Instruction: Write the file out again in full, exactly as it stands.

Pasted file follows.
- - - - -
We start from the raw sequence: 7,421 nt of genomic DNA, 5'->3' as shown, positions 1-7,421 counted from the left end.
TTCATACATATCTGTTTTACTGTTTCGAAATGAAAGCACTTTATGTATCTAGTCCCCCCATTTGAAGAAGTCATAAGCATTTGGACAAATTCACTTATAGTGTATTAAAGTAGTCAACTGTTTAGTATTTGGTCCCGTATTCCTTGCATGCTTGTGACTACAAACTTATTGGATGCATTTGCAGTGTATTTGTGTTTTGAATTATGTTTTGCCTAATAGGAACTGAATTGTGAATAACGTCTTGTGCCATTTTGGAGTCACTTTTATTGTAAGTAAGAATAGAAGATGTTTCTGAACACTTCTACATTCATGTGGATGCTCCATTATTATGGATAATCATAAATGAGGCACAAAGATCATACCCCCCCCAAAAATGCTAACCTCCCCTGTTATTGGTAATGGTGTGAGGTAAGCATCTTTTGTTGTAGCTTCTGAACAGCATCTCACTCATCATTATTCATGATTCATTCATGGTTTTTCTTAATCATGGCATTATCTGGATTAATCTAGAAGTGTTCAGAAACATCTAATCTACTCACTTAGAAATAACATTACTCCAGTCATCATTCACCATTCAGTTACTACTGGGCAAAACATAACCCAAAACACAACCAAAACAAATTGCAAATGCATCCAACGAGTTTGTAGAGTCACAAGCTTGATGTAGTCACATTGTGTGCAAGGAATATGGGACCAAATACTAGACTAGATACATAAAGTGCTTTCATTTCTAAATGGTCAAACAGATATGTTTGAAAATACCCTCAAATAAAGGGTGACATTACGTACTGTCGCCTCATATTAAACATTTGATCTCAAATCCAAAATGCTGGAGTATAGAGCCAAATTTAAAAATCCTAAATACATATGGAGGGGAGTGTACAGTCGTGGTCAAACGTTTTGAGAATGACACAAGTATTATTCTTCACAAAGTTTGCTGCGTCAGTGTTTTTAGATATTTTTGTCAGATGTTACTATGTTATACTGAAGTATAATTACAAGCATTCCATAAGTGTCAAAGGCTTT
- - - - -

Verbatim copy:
We start from the raw sequence: 7,421 nt of genomic DNA, 5'->3' as shown, positions 1-7,421 counted from the left end.
TTCATACATATCTGTTTTACTGTTTCGAAATGAAAGCACTTTATGTATCTAGTCCCCCCATTTGAAGAAGTCATAAGCATTTGGACAAATTCACTTATAGTGTATTAAAGTAGTCAACTGTTTAGTATTTGGTCCCGTATTCCTTGCATGCTTGTGACTACAAACTTATTGGATGCATTTGCAGTGTATTTGTGTTTTGAATTATGTTTTGCCTAATAGGAACTGAATTGTGAATAACGTCTTGTGCCATTTTGGAGTCACTTTTATTGTAAGTAAGAATAGAAGATGTTTCTGAACACTTCTACATTCATGTGGATGCTCCATTATTATGGATAATCATAAATGAGGCACAAAGATCATACCCCCCCCAAAAATGCTAACCTCCCCTGTTATTGGTAATGGTGTGAGGTAAGCATCTTTTGTTGTAGCTTCTGAACAGCATCTCACTCATCATTATTCATGATTCATTCATGGTTTTTCTTAATCATGGCATTATCTGGATTAATCTAGAAGTGTTCAGAAACATCTAATCTACTCACTTAGAAATAACATTACTCCAGTCATCATTCACCATTCAGTTACTACTGGGCAAAACATAACCCAAAACACAACCAAAACAAATTGCAAATGCATCCAACGAGTTTGTAGAGTCACAAGCTTGATGTAGTCACATTGTGTGCAAGGAATATGGGACCAAATACTAGACTAGATACATAAAGTGCTTTCATTTCTAAATGGTCAAACAGATATGTTTGAAAATACCCTCAAATAAAGGGTGACATTACGTACTGTCGCCTCATATTAAACATTTGATCTCAAATCCAAAATGCTGGAGTATAGAGCCAAATTTAAAAATCCTAAATACATATGGAGGGGAGTGTACAGTCGTGGTCAAACGTTTTGAGAATGACACAAGTATTATTCTTCACAAAGTTTGCTGCGTCAGTGTTTTTAGATATTTTTGTCAGATGTTACTATGTTATACTGAAGTATAATTACAAGCATTCCATAAGTGTCAAAGGCTTT